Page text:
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Don’t Repeal Excise Tax On Autos


March 17, 2005
Copyright © 2005 CARIBBEAN BUSINESS. All Rights Reserved.

It seems Puerto Rico’s enthusiasm for cars is showing no signs of slowing down. On average, over 11,000 new vehicles were sold every month during 2004, with the year ending with 134,391 vehicles sold. While 2005 may not achieve the same levels of auto sales as 2004, it still promises to be another good year for Puerto Rico’s car industry.

New models, low interest rates, special financing deals, and manufacturers’ rebates all contributed to Puerto Rico’s record auto sales last year, in spite of the slow economy and the additional excise taxes imposed by the Sila Calderón administration on certain vehicles in June 2002.

When the new excise tax was imposed on luxury and sport utility vehicles (SUVs), auto industry executives feared it would have a negative impact on Puerto Rico’s car sales. The public also opposed the additional tax and with good reason. The added excise tax was going to make purchasing an SUV, a popular type of vehicle in Puerto Rico, more expensive. Of course, no one was aware at the time of the government’s fiscal crisis and that budget deficits were building up to the record level they have today reaching an estimated $2 billion. While the excise tax did have an impact on the sales of SUVs, the overall car industry still succeeded in achieving record levels last year with the sale of new passenger cars picking up substantially.

Now the possibility of repealing the excise tax is being publicly debated by the new Puerto Rico Legislature, a move that, if approved, would only contribute further to the Commonwealth’s fiscal crisis. The government’s fiscal crisis is the primary reason Gov. Aníbal Acevedo Vilá isn’t expected to support the repeal of this latest excise tax.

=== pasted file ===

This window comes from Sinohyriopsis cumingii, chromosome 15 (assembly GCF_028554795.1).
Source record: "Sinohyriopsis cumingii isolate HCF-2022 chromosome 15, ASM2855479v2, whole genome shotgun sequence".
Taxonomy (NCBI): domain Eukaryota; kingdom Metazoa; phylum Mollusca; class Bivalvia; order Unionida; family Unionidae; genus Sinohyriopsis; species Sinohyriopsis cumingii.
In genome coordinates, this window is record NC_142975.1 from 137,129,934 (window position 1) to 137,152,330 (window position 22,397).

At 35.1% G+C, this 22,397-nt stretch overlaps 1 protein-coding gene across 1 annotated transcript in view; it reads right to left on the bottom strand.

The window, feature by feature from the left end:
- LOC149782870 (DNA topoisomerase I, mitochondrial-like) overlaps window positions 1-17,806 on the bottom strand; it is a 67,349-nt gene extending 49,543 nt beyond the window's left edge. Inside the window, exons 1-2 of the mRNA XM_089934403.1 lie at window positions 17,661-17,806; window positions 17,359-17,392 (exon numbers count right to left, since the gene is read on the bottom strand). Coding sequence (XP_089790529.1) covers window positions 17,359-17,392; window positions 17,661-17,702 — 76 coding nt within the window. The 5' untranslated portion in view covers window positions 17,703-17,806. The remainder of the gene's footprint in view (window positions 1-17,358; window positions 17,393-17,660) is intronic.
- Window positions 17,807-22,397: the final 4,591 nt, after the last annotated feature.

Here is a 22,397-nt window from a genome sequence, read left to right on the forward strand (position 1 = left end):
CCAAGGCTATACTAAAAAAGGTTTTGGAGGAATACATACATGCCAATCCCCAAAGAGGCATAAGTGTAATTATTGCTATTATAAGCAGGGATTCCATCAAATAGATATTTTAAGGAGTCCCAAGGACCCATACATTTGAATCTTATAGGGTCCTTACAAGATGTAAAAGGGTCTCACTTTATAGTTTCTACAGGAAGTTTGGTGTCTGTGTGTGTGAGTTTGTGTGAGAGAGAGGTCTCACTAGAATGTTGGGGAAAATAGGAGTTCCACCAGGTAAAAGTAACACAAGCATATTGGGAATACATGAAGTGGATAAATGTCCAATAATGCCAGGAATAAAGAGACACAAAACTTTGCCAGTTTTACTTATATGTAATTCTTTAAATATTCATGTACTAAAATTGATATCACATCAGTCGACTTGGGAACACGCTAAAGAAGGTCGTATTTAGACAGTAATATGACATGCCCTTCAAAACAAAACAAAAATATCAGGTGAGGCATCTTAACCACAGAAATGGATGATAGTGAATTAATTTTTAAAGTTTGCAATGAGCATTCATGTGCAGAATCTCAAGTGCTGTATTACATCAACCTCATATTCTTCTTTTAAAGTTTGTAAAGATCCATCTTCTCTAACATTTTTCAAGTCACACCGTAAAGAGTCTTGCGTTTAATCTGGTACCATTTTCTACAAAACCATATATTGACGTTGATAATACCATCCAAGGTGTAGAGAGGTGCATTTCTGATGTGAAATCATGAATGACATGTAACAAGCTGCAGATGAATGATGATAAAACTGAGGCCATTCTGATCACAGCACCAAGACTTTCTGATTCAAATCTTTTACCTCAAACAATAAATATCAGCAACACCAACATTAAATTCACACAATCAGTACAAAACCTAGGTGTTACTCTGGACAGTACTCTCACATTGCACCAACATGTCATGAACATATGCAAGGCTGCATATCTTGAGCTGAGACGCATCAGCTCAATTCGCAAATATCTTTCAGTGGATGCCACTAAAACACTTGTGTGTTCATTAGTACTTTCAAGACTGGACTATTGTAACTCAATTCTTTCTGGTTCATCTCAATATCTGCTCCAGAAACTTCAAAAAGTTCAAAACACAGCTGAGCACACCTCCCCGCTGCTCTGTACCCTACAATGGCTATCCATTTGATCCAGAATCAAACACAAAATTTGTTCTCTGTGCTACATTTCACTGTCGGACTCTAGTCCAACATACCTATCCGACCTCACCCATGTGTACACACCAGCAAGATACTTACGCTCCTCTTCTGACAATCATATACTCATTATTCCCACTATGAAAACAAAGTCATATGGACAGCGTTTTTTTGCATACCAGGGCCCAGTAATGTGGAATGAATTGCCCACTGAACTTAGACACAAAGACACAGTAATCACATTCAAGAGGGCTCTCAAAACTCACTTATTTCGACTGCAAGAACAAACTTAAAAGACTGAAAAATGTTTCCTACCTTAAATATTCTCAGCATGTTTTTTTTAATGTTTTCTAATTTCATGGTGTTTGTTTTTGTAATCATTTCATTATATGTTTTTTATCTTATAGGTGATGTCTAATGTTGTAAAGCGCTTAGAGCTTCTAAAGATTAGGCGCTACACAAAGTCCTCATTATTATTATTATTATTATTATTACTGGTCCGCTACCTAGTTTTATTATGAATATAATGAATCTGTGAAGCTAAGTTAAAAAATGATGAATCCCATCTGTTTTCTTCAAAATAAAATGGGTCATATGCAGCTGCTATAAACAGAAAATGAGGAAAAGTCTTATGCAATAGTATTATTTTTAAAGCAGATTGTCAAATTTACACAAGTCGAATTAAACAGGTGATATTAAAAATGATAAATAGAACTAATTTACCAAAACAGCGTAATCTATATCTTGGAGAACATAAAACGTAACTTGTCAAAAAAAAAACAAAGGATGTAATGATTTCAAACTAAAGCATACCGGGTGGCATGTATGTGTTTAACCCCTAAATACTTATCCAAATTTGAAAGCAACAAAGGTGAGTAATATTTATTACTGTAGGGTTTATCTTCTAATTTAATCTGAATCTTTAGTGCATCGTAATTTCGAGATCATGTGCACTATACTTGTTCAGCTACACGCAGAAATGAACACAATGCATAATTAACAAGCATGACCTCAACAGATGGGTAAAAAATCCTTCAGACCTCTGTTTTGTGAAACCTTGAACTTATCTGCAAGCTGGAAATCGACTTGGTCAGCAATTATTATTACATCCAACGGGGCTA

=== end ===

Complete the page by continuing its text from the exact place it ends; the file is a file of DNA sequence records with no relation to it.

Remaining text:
The fact is, since the excise tax has not hurt overall automobile sales in Puerto Rico and recognizing Hacienda’s dire need for revenues, the tax should not be repealed.

The designated secretary of Hacienda, Juan Carlos Méndez, informed a legislative committee in January that eliminating the excise tax imposed by the Calderón administration would mean the Treasury would receive $90 million less a year. This would only lead to greater deficits during the next fiscal year.

As a result, legislative leaders must publicly state without delay if they plan to repeal the excise tax on SUVs and luxury cars, so customers don’t postpone their decision to purchase a new car while they wait to see if the tax is eliminated. A wait-and-see attitude by consumers could cause more harm to the auto industry than leaving the excise tax in place. Removing the tax now will only hurt the government, which is already experiencing a fiscal crisis.

The Commonwealth government and legislative leaders need to move fast and announce what they plan to do with the auto excise tax. If the government’s plan is to repeal the excise tax system entirely, replacing it with a sales or value added tax, or if it seeks to simply eliminate the added tax on SUVs, it must say so soon. A replacement of the excise tax system with one that is more equitable is certainly needed, but the government must take swift action. Further delaying the decision will only hurt the island’s auto dealers as customers wait to see if the excise taxes are revoked and the prices on SUVs reduced.

We recognize both major political parties promised to roll back the excise tax on SUVs during the 2004 campaign. But the reality is that no one could have imagined the fiscal crises that would emerge, making it impossible for the Commonwealth to operate with $90 million less in revenue. The way things are now, every penny counts. The Legislature should explain to the public why it will not repeal the tax as soon as possible. The public will understand. It should be a bipartisan announcement. It’s the correct decision for Puerto Rico’s economic health.

This Caribbean Business article appears courtesy of Casiano Communications.
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